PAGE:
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On Monday evening, construction crews began work on an ambitious $2.8 billion project to widen Interstate 70 across Missouri to three lanes.

Workers will first tackle a section from Route J in Millersburg to Route M in Hatton, 7 miles of a 20-mile section that will ultimately add a third lane in each direction from Columbia to Kingdom City.

The nighttime schedule is designed to keep traffic disruptions to a minimum as highway work progresses from the center of the state to other sections at the eastern and western ends of the highway.

The first 20-mile section of the project is scheduled for completion in late 2027. Subsequent phases will improve highway sections from Warrenton to Wentzville and from Blue Springs to Odessa. The entire project is scheduled for completion by 2030.

Initially, road crews will close the westbound lane every evening between 7 and 6 p.m. to lay new asphalt to reinforce the highway’s shoulders, said Jeff Gander, the central project manager for the state’s Improve I-70 project.

When this section is completed, the eastbound lane will be closed to traffic. Completion is expected this summer.

First contract to widen I-70 approved by Missouri Highway Commission

“After the shoulders are reinforced, they will re-mark the highway to direct traffic more to the outside. Then they will put up barriers on the inside along the entire road to demarcate the median so we can do our work there,” Gander said.

In addition to adding a third lane in each direction on the 20 miles between the US 63 and US 54 exits, workers will improve the intersections of US 63 and I-70 in Columbia and between US 54 and I-70 in Kingdom City.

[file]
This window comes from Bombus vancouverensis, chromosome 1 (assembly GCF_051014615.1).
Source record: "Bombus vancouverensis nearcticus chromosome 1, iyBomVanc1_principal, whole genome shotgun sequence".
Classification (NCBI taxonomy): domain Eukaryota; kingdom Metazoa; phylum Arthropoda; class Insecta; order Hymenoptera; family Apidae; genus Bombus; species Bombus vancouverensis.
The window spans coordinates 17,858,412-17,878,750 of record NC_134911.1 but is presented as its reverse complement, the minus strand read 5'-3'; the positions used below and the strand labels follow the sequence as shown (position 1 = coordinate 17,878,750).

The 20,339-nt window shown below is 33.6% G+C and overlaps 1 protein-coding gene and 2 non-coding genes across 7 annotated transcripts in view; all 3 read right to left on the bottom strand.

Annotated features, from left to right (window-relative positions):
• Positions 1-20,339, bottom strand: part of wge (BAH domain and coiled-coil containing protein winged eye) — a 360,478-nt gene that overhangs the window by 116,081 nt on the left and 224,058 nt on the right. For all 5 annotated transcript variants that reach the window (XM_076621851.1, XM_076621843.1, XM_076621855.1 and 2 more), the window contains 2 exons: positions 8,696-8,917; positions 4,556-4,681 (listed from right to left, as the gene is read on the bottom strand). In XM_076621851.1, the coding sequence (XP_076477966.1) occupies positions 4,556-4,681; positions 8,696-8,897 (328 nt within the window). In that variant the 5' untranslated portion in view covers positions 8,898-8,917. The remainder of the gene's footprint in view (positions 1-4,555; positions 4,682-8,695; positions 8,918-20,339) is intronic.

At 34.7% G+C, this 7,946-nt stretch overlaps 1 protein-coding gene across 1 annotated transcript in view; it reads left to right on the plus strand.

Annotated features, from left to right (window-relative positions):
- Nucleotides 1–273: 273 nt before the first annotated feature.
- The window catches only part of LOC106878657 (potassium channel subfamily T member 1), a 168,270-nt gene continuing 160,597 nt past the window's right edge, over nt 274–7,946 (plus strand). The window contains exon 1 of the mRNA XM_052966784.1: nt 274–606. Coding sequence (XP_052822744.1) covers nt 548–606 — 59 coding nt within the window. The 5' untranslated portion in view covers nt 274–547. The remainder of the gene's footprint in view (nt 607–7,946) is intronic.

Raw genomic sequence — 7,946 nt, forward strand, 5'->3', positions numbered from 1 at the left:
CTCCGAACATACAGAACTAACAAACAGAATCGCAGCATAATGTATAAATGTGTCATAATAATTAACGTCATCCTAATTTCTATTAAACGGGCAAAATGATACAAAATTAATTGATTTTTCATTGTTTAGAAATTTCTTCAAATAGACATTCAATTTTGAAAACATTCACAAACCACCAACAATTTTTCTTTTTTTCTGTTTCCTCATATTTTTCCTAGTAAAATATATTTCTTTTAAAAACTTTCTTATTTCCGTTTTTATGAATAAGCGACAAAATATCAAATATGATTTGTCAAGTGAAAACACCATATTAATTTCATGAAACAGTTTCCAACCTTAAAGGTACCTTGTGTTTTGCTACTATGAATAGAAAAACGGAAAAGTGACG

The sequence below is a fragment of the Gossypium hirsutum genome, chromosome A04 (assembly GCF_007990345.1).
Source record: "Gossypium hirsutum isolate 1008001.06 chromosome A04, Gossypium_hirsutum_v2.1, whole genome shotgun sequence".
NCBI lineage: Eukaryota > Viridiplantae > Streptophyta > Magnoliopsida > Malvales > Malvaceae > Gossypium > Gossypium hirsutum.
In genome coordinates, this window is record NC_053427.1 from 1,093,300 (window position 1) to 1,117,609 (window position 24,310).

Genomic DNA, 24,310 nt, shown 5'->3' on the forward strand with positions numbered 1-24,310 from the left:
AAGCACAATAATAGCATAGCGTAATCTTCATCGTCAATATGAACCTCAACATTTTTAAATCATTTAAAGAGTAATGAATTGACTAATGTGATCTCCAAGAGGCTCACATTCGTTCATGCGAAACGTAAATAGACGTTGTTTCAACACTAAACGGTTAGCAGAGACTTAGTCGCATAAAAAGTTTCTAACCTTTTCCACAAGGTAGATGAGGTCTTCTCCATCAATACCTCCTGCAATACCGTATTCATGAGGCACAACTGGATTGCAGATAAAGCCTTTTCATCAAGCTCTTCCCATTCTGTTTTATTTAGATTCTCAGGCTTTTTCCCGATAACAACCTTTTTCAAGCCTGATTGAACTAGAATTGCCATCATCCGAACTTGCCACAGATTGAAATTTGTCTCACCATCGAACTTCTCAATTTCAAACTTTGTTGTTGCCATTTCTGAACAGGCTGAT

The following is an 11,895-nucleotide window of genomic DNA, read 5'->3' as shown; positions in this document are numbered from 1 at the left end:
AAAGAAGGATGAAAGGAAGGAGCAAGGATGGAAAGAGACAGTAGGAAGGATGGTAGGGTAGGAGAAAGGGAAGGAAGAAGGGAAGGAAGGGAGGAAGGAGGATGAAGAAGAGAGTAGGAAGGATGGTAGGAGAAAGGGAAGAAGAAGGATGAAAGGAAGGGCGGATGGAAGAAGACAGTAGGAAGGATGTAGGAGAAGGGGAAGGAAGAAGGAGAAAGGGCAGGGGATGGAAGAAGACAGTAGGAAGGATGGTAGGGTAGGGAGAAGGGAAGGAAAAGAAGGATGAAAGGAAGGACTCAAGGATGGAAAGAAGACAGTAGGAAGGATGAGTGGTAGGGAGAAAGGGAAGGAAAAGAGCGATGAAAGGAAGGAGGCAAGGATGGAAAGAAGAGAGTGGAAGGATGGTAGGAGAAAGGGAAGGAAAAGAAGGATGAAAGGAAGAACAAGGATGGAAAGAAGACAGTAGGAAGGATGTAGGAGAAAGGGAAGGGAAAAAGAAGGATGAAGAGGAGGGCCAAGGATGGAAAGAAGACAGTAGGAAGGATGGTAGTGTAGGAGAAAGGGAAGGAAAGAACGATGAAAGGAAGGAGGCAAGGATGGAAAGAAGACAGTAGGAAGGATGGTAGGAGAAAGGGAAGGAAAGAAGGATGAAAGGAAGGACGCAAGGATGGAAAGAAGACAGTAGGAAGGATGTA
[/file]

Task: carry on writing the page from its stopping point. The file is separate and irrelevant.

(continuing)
The Missouri Department of Transportation plans to begin work on the U.S. 63-Interstate 70 connection this summer, while construction on U.S. 54 likely won’t begin until 2025, Gander said.

A St. Charles-based contractor, Millstone Weber, has been selected for the first phase, which is expected to cost $405 million. The contractor intends to avoid impacting local traffic by keeping two lanes open at all times during construction, with the exception of some temporary closures at night.

“We’re committed to this project to keeping two lanes of I-70 open during all peak hours, which is during the day,” he said. “There’s a good possibility that one lane will be closed both eastbound and westbound at the same time at night.”

MoDOT has been conducting preliminary work ahead of construction on Monday, including drilling road cores and underground drilling where some of the structures will be built in preparation for planning.

Because the initiative is a design-build project, highway improvements will be phased in, Gander said. With this type of project, full design plans are completed while the project is still underway.

“If we actually award this contract, we don’t have full design plans — we have plans that are probably about 30 percent complete,” Gander said. “Right now, they’re working flat out to fully design the rest of the project.”

The project has been on the Department of Transportation’s unfunded agenda for nearly 20 years and is the largest highway construction program since the early 1960s. The expanded section of highway will run from Blue Springs in Jackson County to Wentzville in St. Charles County.

More than 40,000 vehicles travel between Kansas City and St. Louis every day. A third lane will allow emergency vehicles to get to crash scenes faster and with less congestion, making drivers safer and less frustrated, Department of Transportation Director Patrick McKenna said in a previous Missourian report.

Because of the extensive highway construction around Columbia in the next few years, it is important for people to be alert while driving, Gander said.

Inattention behind the wheel is the main problem facing highway construction workers, he said.

“Once the project gets rolling and we’ve worked through all the different areas, there could be around 300 people working there every day, including our main contractor and subcontractors,” he said.

“Our goal is for everyone to get home safely, and we really need the public’s help to do that.”

This story originally appeared in the Columbia Missourian. It may be republished in print or online.